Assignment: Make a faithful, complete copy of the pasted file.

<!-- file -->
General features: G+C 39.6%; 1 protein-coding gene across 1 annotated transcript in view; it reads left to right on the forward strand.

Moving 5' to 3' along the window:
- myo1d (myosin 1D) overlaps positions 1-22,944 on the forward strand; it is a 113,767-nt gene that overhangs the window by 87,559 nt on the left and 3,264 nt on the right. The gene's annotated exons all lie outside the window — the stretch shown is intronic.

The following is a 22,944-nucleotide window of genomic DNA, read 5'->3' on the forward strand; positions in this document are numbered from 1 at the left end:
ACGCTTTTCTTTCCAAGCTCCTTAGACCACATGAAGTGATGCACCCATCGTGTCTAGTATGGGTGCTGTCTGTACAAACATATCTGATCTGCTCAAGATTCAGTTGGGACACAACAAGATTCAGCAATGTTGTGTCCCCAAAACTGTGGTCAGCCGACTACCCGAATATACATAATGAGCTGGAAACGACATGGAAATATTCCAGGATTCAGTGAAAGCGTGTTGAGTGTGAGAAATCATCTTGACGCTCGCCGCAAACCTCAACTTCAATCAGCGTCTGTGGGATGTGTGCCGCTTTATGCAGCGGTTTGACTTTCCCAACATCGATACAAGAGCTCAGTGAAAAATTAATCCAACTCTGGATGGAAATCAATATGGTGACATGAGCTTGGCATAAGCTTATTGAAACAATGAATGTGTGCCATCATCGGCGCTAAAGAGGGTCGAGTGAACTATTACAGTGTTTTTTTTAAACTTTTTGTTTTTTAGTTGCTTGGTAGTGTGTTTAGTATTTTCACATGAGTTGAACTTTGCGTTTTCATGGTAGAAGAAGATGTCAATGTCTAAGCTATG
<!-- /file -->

General features: G+C 39.6%; 1 protein-coding gene across 1 annotated transcript in view; it reads left to right on the forward strand.

Moving 5' to 3' along the window:
- myo1d (myosin 1D) overlaps positions 1-22,944 on the forward strand; it is a 113,767-nt gene that overhangs the window by 87,559 nt on the left and 3,264 nt on the right. The gene's annotated exons all lie outside the window — the stretch shown is intronic.

The following is a 22,944-nucleotide window of genomic DNA, read 5'->3' on the forward strand; positions in this document are numbered from 1 at the left end:
ACGCTTTTCTTTCCAAGCTCCTTAGACCACATGAAGTGATGCACCCATCGTGTCTAGTATGGGTGCTGTCTGTACAAACATATCTGATCTGCTCAAGATTCAGTTGGGACACAACAAGATTCAGCAATGTTGTGTCCCCAAAACTGTGGTCAGCCGACTACCCGAATATACATAATGAGCTGGAAACGACATGGAAATATTCCAGGATTCAGTGAAAGCGTGTTGAGTGTGAGAAATCATCTTGACGCTCGCCGCAAACCTCAACTTCAATCAGCGTCTGTGGGATGTGTGCCGCTTTATGCAGCGGTTTGACTTTCCCAACATCGATACAAGAGCTCAGTGAAAAATTAATCCAACTCTGGATGGAAATCAATATGGTGACATGAGCTTGGCATAAGCTTATTGAAACAATGAATGTGTGCCATCATCGGCGCTAAAGAGGGTCGAGTGAACTATTACAGTGTTTTTTTTAAACTTTTTGTTTTTTAGTTGCTTGGTAGTGTGTTTAGTATTTTCACATGAGTTGAACTTTGCGTTTTCATGGTAGAAGAAGATGTCAATGTCTAAGCTATG